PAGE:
I don’t know about you, but I first read these poems in high school. I had a great teacher (and, one should add, a great book—I still have it) and thus was born a lifelong love of the word-thrill only poetry can provide. The rhythm, the rhymes (or not), alliteration, imagery, and much, much more come together in ways that move me, over and over. And yes, I buy books of poetry too.
I’ve been thinking about “The Second Coming” for months. Grim and dark, written in 1919 at the end of the First World War and the beginning of the Irish War of Independence, William Butler Yeats’s masterpiece speaks directly to events happening now, nearly a century later:
Turning and turning in the widening gyre
The falcon cannot hear the falconer;
Things fall apart; the centre cannot hold;
Mere anarchy is loosed upon the world,
The blood-dimmed tide is loosed, and everywhere
The ceremony of innocence is drowned;
The best lack all conviction, while the worst
Are full of passionate intensity.
Surely some revelation is at hand;
Surely the Second Coming is at hand.
The Second Coming! Hardly are those words out
When a vast image out of Spiritus Mundi
Troubles my sight: somewhere in sands of the desert
A shape with lion body and the head of a man,
A gaze blank and pitiless as the sun,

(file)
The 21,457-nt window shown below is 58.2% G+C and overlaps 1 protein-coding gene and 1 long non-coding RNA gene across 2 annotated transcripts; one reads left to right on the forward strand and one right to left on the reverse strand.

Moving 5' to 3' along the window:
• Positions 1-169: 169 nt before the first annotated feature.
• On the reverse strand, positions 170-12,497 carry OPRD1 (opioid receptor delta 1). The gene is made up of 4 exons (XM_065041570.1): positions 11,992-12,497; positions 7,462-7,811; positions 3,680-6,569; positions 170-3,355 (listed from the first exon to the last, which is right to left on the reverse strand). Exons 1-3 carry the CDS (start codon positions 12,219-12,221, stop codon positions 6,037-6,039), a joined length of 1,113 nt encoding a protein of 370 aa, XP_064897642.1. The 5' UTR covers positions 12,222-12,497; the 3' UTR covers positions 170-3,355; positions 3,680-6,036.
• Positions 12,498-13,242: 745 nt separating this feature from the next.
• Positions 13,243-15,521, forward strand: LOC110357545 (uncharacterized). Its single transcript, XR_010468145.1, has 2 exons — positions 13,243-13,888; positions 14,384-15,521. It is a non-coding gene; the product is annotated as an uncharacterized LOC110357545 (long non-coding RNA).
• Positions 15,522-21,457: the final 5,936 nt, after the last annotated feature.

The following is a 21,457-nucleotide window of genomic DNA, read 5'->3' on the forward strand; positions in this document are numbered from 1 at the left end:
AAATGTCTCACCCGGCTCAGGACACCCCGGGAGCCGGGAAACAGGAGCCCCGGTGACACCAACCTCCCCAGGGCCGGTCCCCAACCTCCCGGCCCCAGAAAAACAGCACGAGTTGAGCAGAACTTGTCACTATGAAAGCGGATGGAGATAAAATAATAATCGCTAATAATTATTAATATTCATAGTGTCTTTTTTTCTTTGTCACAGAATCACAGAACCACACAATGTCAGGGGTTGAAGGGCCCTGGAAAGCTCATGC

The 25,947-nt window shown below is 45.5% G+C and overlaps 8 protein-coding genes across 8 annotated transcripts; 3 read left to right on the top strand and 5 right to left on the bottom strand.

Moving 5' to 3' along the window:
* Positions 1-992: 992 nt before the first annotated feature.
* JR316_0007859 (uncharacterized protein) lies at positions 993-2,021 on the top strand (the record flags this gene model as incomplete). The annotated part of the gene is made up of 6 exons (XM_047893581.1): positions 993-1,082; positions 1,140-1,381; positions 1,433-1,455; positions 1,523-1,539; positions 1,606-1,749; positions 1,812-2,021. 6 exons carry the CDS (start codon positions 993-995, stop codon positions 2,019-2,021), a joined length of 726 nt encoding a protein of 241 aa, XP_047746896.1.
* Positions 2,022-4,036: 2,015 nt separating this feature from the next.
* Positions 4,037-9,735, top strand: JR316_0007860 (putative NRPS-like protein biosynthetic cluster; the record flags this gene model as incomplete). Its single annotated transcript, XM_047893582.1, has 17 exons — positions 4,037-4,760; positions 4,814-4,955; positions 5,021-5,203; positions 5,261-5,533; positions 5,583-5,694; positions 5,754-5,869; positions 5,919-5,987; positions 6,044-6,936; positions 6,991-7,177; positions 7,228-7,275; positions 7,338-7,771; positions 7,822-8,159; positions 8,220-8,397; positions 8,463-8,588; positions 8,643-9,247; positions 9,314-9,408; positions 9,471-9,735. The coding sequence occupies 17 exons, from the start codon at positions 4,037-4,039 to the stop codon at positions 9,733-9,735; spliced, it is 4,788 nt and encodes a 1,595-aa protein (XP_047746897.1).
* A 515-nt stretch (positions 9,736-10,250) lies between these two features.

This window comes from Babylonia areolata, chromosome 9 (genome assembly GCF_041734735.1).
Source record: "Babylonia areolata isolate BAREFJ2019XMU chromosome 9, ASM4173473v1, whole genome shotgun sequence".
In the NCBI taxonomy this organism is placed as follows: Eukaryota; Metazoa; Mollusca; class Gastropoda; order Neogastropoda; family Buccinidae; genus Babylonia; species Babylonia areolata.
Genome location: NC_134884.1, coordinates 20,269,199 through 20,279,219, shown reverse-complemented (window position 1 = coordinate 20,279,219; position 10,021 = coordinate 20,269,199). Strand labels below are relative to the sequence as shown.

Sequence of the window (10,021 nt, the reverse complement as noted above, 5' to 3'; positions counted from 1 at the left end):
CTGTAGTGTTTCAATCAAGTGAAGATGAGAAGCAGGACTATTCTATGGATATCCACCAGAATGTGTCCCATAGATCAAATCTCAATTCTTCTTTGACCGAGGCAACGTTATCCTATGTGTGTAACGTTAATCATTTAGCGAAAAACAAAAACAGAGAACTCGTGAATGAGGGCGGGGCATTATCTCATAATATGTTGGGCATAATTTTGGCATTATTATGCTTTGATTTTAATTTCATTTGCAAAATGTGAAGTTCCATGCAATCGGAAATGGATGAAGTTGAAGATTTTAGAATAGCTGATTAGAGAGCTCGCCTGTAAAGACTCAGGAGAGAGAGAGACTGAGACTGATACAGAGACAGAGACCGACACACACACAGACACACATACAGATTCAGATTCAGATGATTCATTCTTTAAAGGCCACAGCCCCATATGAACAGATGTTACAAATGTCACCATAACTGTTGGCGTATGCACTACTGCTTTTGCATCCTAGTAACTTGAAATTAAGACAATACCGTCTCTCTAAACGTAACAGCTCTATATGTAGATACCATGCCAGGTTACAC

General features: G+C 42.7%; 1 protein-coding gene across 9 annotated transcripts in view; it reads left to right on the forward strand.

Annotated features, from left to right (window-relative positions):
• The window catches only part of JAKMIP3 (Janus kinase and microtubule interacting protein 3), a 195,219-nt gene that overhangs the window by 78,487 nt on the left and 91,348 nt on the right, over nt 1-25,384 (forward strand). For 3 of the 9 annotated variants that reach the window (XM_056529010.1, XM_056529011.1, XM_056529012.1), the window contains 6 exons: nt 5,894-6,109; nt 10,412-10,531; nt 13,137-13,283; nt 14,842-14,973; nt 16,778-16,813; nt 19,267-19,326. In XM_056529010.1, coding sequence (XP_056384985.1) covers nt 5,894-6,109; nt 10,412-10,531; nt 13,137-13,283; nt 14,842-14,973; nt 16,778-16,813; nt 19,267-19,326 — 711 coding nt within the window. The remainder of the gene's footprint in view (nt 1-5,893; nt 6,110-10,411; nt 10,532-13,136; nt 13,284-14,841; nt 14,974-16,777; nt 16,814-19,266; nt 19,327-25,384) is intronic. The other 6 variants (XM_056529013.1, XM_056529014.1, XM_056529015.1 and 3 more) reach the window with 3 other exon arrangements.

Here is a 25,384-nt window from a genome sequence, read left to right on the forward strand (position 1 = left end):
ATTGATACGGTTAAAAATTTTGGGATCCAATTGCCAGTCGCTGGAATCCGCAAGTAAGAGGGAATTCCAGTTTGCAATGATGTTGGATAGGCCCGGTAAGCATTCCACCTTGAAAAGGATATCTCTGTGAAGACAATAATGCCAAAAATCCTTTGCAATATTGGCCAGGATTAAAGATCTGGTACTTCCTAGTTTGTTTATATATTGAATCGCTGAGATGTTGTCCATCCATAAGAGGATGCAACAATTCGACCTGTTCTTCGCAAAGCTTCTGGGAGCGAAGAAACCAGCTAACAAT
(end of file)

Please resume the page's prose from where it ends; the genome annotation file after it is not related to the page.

Is moving its slow thighs, while all about it
Reel shadows of the indignant desert birds.
The darkness drops again; but now I know
That twenty centuries of stony sleep
Were vexed to nightmare by a rocking cradle,
And what rough beast, its hour come round at last,
Slouches towards Bethlehem to be born?
If the imagery in this poem shakes you up, you’re not alone. The Wall Street Journal says, “A torrent of bad news and political upheaval has given new life to a nearly 100-year-old poem written in the aftermath of World War I.”
Flash backward a century to Percy Bysshe Shelley’s “Ozymandias,” published in 1818.
I met a traveller from an antique land
Who said: Two vast and trunkless legs of stone
Stand in the desert. Near them, on the sand,
Half sunk, a shattered visage lies, whose frown,
And wrinkled lip, and sneer of cold command,
Tell that its sculptor well those passions read
Which yet survive, stamped on these lifeless things,
The hand that mocked them and the heart that fed:
And on the pedestal these words appear:
‘My name is Ozymandias, king of kings:
Look on my works, ye Mighty, and despair!’
Nothing beside remains. Round the decay
Of that colossal wreck, boundless and bare
The lone and level sands stretch far away.
I wish you peace this season, wherever you may find it. Perhaps in poetry.